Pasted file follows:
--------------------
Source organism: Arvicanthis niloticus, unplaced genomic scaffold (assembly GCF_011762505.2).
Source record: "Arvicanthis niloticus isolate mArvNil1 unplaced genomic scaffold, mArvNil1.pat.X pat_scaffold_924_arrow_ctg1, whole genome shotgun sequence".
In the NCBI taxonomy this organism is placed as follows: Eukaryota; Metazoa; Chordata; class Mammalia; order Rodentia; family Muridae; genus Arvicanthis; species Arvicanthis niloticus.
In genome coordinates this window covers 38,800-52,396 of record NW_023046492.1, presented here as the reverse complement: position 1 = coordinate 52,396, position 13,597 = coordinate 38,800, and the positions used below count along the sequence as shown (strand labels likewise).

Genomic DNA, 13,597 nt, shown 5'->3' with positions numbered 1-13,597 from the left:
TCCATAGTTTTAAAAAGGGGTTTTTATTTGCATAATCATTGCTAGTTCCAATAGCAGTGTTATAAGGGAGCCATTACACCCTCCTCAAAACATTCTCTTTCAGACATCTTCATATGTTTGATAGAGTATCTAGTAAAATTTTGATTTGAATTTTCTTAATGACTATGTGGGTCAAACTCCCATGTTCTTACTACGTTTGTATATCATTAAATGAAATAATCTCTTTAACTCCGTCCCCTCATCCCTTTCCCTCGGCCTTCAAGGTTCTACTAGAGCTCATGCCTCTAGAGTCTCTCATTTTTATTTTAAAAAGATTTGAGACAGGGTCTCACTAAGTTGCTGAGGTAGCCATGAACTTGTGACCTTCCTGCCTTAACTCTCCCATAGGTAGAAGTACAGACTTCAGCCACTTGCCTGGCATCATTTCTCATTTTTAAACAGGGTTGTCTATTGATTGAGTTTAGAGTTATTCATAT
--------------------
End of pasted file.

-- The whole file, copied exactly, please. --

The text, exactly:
Source organism: Arvicanthis niloticus, unplaced genomic scaffold (assembly GCF_011762505.2).
Source record: "Arvicanthis niloticus isolate mArvNil1 unplaced genomic scaffold, mArvNil1.pat.X pat_scaffold_924_arrow_ctg1, whole genome shotgun sequence".
In the NCBI taxonomy this organism is placed as follows: Eukaryota; Metazoa; Chordata; class Mammalia; order Rodentia; family Muridae; genus Arvicanthis; species Arvicanthis niloticus.
In genome coordinates this window covers 38,800-52,396 of record NW_023046492.1, presented here as the reverse complement: position 1 = coordinate 52,396, position 13,597 = coordinate 38,800, and the positions used below count along the sequence as shown (strand labels likewise).

Genomic DNA, 13,597 nt, shown 5'->3' with positions numbered 1-13,597 from the left:
TCCATAGTTTTAAAAAGGGGTTTTTATTTGCATAATCATTGCTAGTTCCAATAGCAGTGTTATAAGGGAGCCATTACACCCTCCTCAAAACATTCTCTTTCAGACATCTTCATATGTTTGATAGAGTATCTAGTAAAATTTTGATTTGAATTTTCTTAATGACTATGTGGGTCAAACTCCCATGTTCTTACTACGTTTGTATATCATTAAATGAAATAATCTCTTTAACTCCGTCCCCTCATCCCTTTCCCTCGGCCTTCAAGGTTCTACTAGAGCTCATGCCTCTAGAGTCTCTCATTTTTATTTTAAAAAGATTTGAGACAGGGTCTCACTAAGTTGCTGAGGTAGCCATGAACTTGTGACCTTCCTGCCTTAACTCTCCCATAGGTAGAAGTACAGACTTCAGCCACTTGCCTGGCATCATTTCTCATTTTTAAACAGGGTTGTCTATTGATTGAGTTTAGAGTTATTCATAT